Endothelial dysfunction is associated with endothelial cell activation, i.e., up-regulation of surface cell adhesion molecules and the release of proinflammatory cytokines. 20-Hydroxyeicosatetraenoic acid (HETE), a major vasoactive eicosanoid in the microcirculation, has been implicated in the regulation of endothelial cell function through its angiogenic and pro-oxidative properties. We examined the effects of 20-HETE on endothelial cell activation in vitro. Cells transduced with adenovirus containing either CYP4A1 or CYP4A2 produced higher levels of 20-HETE, and they demonstrated increased expression levels of the adhesion molecule intercellular adhesion molecule (ICAM) (4-7-fold) and the oxidative stress marker 3-nitrotyrosine (2-3-fold) compared with cells transduced with control adenovirus. Treatment of cells with 20-HETE markedly increased levels of prostaglandin (PG) E2 and 8-epi-isoprostane PGF2α, commonly used markers of activation and oxidative stress, and most prominently, interleukin-8, a potent neutrophil chemotactic factor whose overproduction by the endothelium is a key feature of vascular injury. 20-HETE at nanomolar concentrations increased inhibitor of nuclear factor-κB phosphorylation by 2 to 5-fold within 5 min, which was followed with increased nuclear translocation of nuclear factor-κB (NF-κB). Likewise, 20-HETE activated the mitogen-activated protein kinase/ extracellular signal-regulated kinase (MAPK/ERK) pathway by stimulating phosphorylation of ERK1/2. Inhibition of NF-κB activation and inhibition of ERK1/2 phosphorylation inhibited 20-HETE-induced ICAM expression. It seems that 20-HETE triggers NF-κB and MAPK/ERK activation and that both signaling pathways participate in the cellular mechanisms by which 20-HETE activates vascular endothelial cells.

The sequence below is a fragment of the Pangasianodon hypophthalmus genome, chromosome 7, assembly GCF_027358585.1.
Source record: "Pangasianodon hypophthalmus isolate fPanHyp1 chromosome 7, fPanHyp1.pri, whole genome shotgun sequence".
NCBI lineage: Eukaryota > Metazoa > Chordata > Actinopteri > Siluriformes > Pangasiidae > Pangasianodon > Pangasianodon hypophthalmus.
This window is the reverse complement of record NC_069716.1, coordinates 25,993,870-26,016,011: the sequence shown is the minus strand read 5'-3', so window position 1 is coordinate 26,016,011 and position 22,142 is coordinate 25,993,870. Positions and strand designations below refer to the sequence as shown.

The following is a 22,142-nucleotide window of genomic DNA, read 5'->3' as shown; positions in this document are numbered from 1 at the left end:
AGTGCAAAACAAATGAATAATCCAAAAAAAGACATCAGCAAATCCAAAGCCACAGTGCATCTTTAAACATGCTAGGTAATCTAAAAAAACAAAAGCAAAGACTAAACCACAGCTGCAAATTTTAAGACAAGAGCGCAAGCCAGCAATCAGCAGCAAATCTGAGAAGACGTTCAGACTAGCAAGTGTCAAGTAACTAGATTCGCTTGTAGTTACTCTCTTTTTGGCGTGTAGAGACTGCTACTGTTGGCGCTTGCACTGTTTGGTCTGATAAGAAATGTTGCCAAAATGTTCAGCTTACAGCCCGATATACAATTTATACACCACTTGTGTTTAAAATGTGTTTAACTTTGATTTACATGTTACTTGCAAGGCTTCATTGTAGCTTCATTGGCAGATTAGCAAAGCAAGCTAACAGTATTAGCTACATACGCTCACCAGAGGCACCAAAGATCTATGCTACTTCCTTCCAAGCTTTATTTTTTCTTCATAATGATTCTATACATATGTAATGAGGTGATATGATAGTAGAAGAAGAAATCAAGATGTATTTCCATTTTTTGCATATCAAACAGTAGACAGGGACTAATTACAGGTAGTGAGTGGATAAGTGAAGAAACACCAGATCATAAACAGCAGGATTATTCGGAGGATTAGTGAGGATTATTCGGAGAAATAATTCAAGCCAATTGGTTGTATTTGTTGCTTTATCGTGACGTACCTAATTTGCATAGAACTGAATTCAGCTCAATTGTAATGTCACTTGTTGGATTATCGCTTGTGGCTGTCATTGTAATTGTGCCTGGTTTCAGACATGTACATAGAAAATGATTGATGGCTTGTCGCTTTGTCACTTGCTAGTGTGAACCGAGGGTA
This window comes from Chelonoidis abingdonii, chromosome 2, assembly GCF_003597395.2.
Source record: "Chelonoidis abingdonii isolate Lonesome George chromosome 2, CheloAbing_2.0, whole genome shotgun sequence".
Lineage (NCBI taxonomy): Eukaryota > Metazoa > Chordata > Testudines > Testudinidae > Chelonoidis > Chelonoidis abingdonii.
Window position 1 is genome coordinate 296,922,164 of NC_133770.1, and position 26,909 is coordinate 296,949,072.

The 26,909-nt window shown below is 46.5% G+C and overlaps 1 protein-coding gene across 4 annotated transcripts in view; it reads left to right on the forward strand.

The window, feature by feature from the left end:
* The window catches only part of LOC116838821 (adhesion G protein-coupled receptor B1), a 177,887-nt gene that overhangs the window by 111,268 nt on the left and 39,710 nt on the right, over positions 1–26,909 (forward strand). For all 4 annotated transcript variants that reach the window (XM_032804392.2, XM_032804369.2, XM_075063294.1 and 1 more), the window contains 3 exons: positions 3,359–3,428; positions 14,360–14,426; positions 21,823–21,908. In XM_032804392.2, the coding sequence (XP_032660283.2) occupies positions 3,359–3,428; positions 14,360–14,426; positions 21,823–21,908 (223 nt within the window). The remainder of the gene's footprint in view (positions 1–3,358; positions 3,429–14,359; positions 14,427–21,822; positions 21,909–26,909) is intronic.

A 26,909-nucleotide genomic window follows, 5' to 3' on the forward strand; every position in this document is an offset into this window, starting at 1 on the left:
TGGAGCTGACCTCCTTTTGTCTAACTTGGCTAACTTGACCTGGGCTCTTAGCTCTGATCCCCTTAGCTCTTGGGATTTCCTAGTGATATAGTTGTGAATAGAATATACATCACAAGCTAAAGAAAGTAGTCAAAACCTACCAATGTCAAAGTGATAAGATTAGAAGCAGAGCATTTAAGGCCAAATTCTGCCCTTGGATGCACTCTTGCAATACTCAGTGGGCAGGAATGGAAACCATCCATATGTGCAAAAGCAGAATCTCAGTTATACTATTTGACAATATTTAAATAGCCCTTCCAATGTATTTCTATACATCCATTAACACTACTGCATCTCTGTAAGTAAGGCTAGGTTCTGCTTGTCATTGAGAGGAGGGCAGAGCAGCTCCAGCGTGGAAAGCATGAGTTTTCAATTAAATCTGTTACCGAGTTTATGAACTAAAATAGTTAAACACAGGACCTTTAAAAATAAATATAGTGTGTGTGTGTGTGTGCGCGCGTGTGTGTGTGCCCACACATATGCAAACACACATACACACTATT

|Original language||English (US)|
|Number of pages||8|
|Journal||Journal of Pharmacology and Experimental Therapeutics|
|State||Published - Jan 2008|
ASJC Scopus subject areas
- Molecular Medicine